Important dates and deadlines: January 2 University reopens January 5 Winter term classes begin. January 18 Last day for registration for winter term courses. Last day to change courses or sections (including auditing) for winter term courses. Graduate students who have not electronically submitted their final thesis copy to the Faculty of Graduate and Postdoctoral Affairs will not be eligible to graduate in Winter 2017 and must register for the Winter 2017 term. January 20-22, 27-29 Fall-term deferred examinations will be held. January 31 Last day for a fee adjustment when withdrawing from Winter term courses or the Winter portion of two-term courses (financial withdrawal). Withdrawals after this date will create no financial change to Winter term fees. February 17 April examination schedule available online. February 20 Statutory holiday, University closed. February 20-24 Winter Break. Classes are suspended. March 1 Last day for UHIP refund applications for International Students who will be graduating this academic year. Last day for receipt of applications from potential spring (June) graduates. Last day for receipt of applications for admission to an undergraduate program for the summer term. March 10 Last day to request formal exam accommodations for December examinations to the Paul Menton Centre for Students with Disabilities. Late requests will be considered on case-by-case basis. TBA Last day to pay any remaining balance on your Student Account to avoid a hold on access to marks through Carleton Central and the release of transcripts and other official documents. An account balance may delay Summer 2017 course selection. March 24 Last day for tests or examinations in courses below the 4000-level before the final examination period (see Examination Regulations in the Academic Regulations of the University section of this Calendar). April 7 Winter term ends. Last day of fall/winter and winter-term classes. Last day for academic withdrawal from fall/winter and winter term courses. 15
Last day for handing in term work and the last day that can be specified by a course instructor as a due date for term work for fall/winter and winter-term courses. April 10-25 Final examinations in winter term and fall/winter courses may be held. Examinations are normally held all 7 days of the week. April 14 Statutory holiday, University closed. April 25 All take home examinations are due on this day. May 5 Graduate students who have not electronically submitted their final thesis copy to the Faculty of Graduate and Postdoctoral Affairs will not be eligible to graduate in Spring 2017 and must register for the Summer 2017 term. May 17-28 Fall/winter and winter term deferred final examinations will be held. Additional Guidance on Citations/Bibliography: Footnotes: Every source for citations, statistics, tables, etc. should be sequentially referenced to a footnote at the bottom of the page. Full information should be provided to allow a reader to know exactly where you obtained the data, remembering that direct quotations require the specifics of page number. When a subsequent citation is made to the exact same one that proceeds you may identify it as ibid (for more details see http://www.chicagomanualofstyle.org.proxy.library.carleton.ca/16/ch13/ch13_sec064. html ). Bibliography: It is important that you follow a recognized style to present a comprehensive bibliography that ensures an integrated alphabetical order and recognizes multiple citations to same year documents from a common source. Be consistent when ordering your citation sources so that like items are grouped together. For example, Natural Resources Canada may also be referred to as NRC (both of which are acceptable), however in ordering citations from multiple NRC documents select one format and list consecutively by date (from oldest to most recent). Guidance provided by the Academy of Management in its Style Guide may be found at: http://aom.org/uploadedFiles/Publications/AMR/AMRstyleguide.pdf (disregard the in-text, in-parenthesis identification, as the required use of footnotes replaces this format).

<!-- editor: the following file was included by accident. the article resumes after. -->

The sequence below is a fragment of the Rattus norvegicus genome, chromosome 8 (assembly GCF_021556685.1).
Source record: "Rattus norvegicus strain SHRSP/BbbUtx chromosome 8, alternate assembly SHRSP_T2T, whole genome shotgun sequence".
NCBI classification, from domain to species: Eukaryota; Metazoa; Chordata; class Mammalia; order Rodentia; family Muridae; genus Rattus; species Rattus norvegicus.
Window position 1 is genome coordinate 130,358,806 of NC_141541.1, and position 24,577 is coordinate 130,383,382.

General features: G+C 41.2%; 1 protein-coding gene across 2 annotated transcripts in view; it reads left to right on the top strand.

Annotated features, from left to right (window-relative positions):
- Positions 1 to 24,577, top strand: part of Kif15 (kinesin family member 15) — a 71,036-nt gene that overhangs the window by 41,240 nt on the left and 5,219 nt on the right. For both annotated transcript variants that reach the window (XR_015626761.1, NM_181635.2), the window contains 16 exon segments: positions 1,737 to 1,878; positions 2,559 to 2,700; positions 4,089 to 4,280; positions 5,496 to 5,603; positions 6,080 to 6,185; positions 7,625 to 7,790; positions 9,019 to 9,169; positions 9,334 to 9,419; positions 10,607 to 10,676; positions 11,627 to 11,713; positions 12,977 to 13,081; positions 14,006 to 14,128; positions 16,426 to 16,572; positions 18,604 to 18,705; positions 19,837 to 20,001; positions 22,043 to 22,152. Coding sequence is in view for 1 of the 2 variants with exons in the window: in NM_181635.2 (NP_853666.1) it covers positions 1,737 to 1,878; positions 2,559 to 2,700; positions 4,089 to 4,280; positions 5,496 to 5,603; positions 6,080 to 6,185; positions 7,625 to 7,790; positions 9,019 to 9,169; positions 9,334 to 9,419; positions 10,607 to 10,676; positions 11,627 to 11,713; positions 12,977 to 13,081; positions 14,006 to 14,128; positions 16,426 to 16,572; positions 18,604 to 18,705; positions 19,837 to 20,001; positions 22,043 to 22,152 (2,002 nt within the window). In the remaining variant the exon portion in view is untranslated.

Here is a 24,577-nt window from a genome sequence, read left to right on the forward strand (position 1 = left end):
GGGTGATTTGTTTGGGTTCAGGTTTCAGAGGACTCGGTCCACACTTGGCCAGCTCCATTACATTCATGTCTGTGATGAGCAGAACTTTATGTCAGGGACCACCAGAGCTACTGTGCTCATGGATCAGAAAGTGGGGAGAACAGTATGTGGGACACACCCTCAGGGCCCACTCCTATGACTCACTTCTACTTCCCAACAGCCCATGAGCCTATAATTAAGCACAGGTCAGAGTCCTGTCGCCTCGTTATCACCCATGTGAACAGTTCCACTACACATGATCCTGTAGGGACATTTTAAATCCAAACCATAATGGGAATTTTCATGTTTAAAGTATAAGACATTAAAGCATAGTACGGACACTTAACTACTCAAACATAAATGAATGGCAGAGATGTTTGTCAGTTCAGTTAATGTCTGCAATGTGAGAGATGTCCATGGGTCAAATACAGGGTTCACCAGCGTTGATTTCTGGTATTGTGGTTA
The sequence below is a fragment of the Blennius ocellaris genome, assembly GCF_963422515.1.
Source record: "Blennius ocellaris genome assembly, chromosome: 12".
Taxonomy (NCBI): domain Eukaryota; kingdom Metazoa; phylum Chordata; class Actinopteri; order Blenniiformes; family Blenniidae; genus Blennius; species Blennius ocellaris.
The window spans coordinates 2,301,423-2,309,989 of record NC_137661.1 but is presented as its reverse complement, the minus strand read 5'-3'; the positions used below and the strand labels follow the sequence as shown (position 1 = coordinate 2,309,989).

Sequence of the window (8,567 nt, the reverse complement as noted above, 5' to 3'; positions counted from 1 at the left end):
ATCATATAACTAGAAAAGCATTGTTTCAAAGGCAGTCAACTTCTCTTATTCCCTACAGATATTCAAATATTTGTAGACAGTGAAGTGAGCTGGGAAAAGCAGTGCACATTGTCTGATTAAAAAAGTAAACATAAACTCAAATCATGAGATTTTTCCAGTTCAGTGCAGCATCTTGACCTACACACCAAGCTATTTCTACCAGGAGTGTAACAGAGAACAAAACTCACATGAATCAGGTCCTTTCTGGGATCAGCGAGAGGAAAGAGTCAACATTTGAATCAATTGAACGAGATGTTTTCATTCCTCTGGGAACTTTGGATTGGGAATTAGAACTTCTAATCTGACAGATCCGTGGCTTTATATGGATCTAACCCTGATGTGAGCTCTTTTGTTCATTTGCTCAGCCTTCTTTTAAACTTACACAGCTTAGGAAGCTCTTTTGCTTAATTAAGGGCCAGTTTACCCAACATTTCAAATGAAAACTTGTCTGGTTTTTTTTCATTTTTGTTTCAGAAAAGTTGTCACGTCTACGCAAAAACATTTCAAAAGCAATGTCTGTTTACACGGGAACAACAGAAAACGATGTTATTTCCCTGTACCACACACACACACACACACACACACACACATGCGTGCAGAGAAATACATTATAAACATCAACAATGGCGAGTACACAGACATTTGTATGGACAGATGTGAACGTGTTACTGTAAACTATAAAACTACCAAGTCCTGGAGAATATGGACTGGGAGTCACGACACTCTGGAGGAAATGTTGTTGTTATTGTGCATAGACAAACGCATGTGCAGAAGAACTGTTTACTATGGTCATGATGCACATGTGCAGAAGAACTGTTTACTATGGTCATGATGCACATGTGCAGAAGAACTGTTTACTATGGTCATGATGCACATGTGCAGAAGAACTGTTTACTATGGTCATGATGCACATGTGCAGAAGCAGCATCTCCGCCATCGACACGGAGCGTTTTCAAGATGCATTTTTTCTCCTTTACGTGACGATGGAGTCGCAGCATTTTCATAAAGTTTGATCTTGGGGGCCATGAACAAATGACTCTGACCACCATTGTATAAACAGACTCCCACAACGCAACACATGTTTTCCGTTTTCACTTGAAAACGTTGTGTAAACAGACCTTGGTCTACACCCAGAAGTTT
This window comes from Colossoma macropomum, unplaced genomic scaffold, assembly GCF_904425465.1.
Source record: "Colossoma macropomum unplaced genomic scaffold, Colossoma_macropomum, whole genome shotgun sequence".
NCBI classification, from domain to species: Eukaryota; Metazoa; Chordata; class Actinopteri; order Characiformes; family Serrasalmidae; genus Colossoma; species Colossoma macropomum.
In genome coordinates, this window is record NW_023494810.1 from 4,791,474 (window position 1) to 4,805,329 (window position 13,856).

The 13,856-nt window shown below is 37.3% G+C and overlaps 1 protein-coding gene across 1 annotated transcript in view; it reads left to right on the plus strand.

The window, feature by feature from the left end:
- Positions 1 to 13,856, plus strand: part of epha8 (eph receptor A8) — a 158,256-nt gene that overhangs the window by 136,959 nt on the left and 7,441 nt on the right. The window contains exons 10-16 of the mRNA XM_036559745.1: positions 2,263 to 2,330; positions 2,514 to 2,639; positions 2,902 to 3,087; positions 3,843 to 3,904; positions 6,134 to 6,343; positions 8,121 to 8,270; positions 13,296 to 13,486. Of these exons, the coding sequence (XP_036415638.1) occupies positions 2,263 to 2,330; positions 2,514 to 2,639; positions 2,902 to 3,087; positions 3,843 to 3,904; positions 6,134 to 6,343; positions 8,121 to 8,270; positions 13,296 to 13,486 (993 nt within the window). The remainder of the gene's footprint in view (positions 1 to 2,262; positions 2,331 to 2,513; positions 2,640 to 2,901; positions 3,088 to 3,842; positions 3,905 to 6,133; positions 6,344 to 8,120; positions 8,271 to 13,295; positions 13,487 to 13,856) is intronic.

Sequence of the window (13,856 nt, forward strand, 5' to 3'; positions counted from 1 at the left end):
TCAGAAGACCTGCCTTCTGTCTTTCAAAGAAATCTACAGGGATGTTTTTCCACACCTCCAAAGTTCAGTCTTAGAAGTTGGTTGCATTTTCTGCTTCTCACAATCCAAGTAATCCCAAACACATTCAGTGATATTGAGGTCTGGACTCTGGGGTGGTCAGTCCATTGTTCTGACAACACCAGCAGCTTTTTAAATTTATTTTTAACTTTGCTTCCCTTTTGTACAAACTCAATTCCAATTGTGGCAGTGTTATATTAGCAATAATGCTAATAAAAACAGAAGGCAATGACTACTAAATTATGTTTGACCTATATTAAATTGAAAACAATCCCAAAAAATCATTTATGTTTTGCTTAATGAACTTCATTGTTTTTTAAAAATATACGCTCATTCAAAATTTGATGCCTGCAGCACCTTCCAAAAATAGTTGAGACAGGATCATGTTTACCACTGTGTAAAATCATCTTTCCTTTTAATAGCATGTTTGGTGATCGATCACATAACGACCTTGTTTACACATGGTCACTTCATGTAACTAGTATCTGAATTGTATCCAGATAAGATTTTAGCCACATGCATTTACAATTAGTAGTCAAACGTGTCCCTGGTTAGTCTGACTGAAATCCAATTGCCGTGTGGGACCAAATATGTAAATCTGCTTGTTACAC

Example of Declaration of Academic Integrity STGY 5900 –Winter 2017: Declaration of Academic Integrity (Group) ___Draft/ ____Final Capstone Report on Company: ______________________ The University Senate defines plagiarism in the regulations on instructional offenses as: “to use and pass off as one’s own idea or product work of another without expressly giving credit to another.” I/we declare that the work submitted herewith is my/our work. All sources have been referenced in the footnotes and listed in the bibliography. This work has not been shared with anyone outside this group. This work is the intellectual property of each of the group members and will be returned to any one of the group members to be shared with the other group members. Student Number
Signature of Student (Everyone must sign to receive a grade)
Date Submitted: ______________________________________ Instructional offence cases must be communicated to the Associate Dean, MBA programs, who then refers the allegation to the Associate Dean, Faculty of Graduate and Postdoctoral Affairs; individual solutions are not permitted.